Bankruptcy Court; that Notice was docketed on May 27, 2003.
(Id.) Counsel apparently made no effort to notice his motion
for a hearing. On July 15, 2003, Judge Sonderby entered an order
striking that motion, along with several others, "for being filed
without a Notice of Hearing as required by the Local Rules."
(July 15, 2003 Order, Exhibit 9 to Appellee's Brief.)
Appellee Kmart Corporation asks the court to dismiss this
appeal for want of jurisdiction. If the court concludes it does
have jurisdiction, Kmart argues, it should affirm Judge
Sonderby's decision. The court considers these arguments in turn.
Under Bankruptcy Rule 8002(a), an appeal from a bankruptcy
court decision must be filed within 10 calendar days of the date
of entry of the order at issue. Where, as in this case, an
appellant fails to file a notice of appeal within that time
period, the district court has no jurisdiction over the matter.
See Matter of Maurice, 69 F.3d 830, 832 (7th Cir. 1995) (where
"notice of appeal to the district court was jurisdictionally
late" the "bankruptcy judge's orders were outside the district
judge's power of review"); Stelpflug v. Federal Land Bank of St.
Paul, 790 F.2d 47, 49 (7th Cir. 1986) ("requirement of a timely
notice of appeal is `mandatory and jurisdictional'"). Brooks's
counsel appears to believe that the fact that he did not receive
the court's order within ten days excuses his late filing. The
law is to the contrary. As the Stelpflug court explained, the
Rules make clear that the "date of `entry' is the critical event from which
to measure the timeliness of an appeal." 790 F.2d at 50. Accord,
In re Williams, 216 F.3d 1295, 1297 n. 3 (11th Cir. 2000)
("contention that the 10-day period . . . ran from the date he
received the court's order, rather than from the date of entry of
the order . . . is without merit"). Indeed, Bankruptcy Rules
explain that "[l]ack of notice of the entry does not affect the
time to appeal or relieve or authorize the court to relieve a
party for failure to appeal within the time allowed. . . ."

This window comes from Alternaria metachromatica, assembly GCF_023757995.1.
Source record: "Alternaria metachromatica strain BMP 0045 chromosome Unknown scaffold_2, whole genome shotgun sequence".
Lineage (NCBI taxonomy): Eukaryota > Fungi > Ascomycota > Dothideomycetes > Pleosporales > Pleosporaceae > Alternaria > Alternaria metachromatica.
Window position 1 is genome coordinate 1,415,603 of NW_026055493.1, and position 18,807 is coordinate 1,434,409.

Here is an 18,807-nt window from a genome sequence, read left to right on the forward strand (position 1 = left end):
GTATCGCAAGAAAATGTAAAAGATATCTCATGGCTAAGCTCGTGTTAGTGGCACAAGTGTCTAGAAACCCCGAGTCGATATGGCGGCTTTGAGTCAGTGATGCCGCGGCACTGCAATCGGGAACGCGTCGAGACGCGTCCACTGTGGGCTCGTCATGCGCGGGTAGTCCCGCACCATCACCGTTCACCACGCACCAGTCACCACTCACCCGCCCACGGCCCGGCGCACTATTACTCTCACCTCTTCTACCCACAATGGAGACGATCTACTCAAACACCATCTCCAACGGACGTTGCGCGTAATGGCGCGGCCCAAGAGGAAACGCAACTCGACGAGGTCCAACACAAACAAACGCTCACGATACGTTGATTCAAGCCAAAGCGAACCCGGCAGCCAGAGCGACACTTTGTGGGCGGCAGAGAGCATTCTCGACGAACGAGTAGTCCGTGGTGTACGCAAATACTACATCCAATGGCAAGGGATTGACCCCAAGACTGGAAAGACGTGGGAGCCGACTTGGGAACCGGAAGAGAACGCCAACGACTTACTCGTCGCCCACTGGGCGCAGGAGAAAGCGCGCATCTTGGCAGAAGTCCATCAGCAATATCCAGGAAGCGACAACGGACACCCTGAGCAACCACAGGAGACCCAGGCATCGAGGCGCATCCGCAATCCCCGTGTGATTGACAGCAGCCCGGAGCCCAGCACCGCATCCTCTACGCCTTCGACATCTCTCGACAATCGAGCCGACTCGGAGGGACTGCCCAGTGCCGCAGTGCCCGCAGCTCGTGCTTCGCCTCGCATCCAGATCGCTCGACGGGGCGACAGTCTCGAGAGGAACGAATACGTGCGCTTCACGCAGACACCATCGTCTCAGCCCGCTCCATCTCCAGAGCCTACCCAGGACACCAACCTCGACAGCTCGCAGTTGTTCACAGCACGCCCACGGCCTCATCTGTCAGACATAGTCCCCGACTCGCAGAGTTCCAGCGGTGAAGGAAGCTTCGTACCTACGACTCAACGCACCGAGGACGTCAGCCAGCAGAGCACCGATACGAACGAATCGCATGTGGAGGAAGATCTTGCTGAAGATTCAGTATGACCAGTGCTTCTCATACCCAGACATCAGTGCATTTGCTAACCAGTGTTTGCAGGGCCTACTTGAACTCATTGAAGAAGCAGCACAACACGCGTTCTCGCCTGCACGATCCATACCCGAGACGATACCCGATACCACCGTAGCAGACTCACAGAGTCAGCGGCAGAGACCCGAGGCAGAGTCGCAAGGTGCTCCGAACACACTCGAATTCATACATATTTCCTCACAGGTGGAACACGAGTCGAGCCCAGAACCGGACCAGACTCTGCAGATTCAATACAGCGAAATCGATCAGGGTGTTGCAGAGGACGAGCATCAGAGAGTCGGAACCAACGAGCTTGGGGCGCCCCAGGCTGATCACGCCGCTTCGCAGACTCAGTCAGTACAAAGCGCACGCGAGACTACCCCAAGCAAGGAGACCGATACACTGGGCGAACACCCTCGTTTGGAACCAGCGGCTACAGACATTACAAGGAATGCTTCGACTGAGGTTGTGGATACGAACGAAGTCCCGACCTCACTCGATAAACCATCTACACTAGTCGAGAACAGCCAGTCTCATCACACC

Bankruptcy Rule 9022.
In any event, Brooks's attorney does not suggest, nor could he,
that the Clerk's failure to provide him with a copy of Judge
Sonderby's written order left him in the dark about her ruling.
Counsel was present in open court when that ruling, and Judge
Sonderby's rationale, were announced. Bankruptcy rules expressly
contemplate the filing of an appeal from the bankruptcy court's
ruling, even before that ruling has been memorialized in a
written order: "A notice of appeal filed after the announcement
of a decision or order but before entry of the judgment, order,
or decree shall be treated as filed after such entry and on the
day thereof." Bankruptcy Rule 8002(a). Counsel was fully aware of
Judge Sonderby's ruling on April 28 and could have filed his
appeal on the next business day.
The Rules do permit a late filing, but only with leave of
court. As noted, Brooks did file a motion for an extension of the
time to file an appeal. Rule 8002 explains that such a motion
must be filed before the time for filing an appeal has run. A
litigant who fails to do so will have up to 20 days after the
period has expired in which to seek leave to file a late notice
of appal, but leave should be granted only "upon a showing of
excusable neglect." Bankruptcy Rule 8002(c)(2).
Brooks filed his motion for leave to file a late notice of
appeal on May 23, well within 20 days after the May 11 date on
which the statutory appeal period expired. In denying Brooks's
motion, Judge Sonderby never reached the issue of whether the
claimant had established excusable neglect for a late appeal.
Instead, the Judge denied the motion because counsel failed to
notice it for a hearing, as required by the court's Local Rules.
Brooks offers no challenge to that ruling. Counsel does not suggest the Local Rules were not available to
him. Nor, having appeared for presentation of a motion on April
28, could he suggest he was unfamiliar with the court's oral
motion practice. Brooks's brief to this court devotes substantial
attention to the issue of whether she can establish excusable
neglect for her late-filed ...